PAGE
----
LastPass, a password management system, announced a breach of their services in December of 2022. Unknown actors were able to obtain backup versions of user vaults (an individualized data store of websites, usernames, and passwords), which included both unencrypted and encrypted information.
Virginia Tech was in the process of rolling out LastPass to portions of the university community. While waiting for clarity on the extent and long-term effects of this breach and the corporate response to it, Virginia Tech has decided to pause the rollout until a satisfactory assessment has been completed. Virginia Tech recommends that current users follow the guidance provided below.
Key information and guidance for LastPass users:
What was obtained in the breach?
- Copies of user vaults that include both unencrypted data such as website URLs and encrypted data such as usernames and passwords, secure notes, or form-filled data.
What did they not get?
- The attackers did not get the encryption keys that are used to encrypt stored usernames and passwords. LastPass does not possess these keys, and they are unique to each user.
What are the risks from this breach?
- The unencrypted data gives attackers information about where users have accounts. This may allow them to target those accounts for phishing campaigns, etc.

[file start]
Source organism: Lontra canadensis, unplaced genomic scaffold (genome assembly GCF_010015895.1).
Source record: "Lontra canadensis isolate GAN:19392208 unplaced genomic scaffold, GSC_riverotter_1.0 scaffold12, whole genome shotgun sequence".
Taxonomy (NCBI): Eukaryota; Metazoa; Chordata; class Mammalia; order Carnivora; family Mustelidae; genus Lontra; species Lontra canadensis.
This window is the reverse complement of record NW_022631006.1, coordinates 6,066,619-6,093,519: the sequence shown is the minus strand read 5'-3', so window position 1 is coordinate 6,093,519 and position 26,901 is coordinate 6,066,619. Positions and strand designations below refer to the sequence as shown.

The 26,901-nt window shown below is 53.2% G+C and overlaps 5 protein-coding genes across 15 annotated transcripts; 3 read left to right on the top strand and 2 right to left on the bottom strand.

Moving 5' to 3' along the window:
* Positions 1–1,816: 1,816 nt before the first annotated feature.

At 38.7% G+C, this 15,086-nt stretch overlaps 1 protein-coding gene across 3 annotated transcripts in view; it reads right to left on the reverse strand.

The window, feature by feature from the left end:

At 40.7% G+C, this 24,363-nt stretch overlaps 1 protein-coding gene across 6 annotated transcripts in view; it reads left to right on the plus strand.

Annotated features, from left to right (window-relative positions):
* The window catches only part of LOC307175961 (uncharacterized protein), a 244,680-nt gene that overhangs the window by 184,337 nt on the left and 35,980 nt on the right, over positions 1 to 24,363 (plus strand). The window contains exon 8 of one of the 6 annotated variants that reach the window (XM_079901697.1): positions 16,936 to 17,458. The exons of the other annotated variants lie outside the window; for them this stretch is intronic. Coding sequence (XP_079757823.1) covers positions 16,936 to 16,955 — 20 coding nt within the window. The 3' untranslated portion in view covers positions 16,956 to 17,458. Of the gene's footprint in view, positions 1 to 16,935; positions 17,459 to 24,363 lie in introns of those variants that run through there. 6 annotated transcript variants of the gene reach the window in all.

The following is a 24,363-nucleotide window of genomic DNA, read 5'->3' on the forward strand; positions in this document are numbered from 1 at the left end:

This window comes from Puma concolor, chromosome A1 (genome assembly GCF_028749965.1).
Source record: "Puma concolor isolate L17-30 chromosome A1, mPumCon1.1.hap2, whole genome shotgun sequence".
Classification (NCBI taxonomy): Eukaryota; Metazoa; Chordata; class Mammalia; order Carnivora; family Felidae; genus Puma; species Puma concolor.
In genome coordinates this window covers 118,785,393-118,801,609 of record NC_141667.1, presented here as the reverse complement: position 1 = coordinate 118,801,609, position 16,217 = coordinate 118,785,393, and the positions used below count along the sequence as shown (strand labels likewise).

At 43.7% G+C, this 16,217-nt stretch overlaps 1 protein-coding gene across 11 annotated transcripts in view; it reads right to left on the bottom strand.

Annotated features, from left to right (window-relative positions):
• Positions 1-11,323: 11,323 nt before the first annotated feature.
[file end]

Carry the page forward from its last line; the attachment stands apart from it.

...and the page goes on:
- The encrypted data is not readily accessible to the attackers and is encrypted by 256-bit AES (Advanced Encryption Standard) encryption. Nevertheless, they do possess a copy of that encrypted data. While it is unlikely that they can decrypt this data anytime soon, there is a risk. Some analysts believe it is only a matter of time before the attackers can crack a given vault and access the encrypted data.
What should LastPass users do to protect themselves?
Virginia Tech recommends that students change all passwords for accounts that are stored in LastPass, including the master password for their account. If the LastPass account is tied to their university credentials, Virginia Tech has advised students against storing their university username and password(s) in LastPass. Virginia Tech also advised students to never use their university credentials for other websites and to avoid reusing passwords. Students have been advised keep an eye out for phishing attempts and to turn on two-factor authentication when available.
LastPass architected their service so that they do not possess unencrypted secrets nor the keys to decrypt them. Encryption and decryption happen in the local client software on individual devices — this is an important layer of protection that mitigates the risk in the event that vault secrets are ever compromised.
Password managers make it more practical to use strong passwords, but unfortunately, they are a rich target for bad actors, as seen with this case.
The Virginia Tech IT Security Office will continue to monitor information regarding this breach.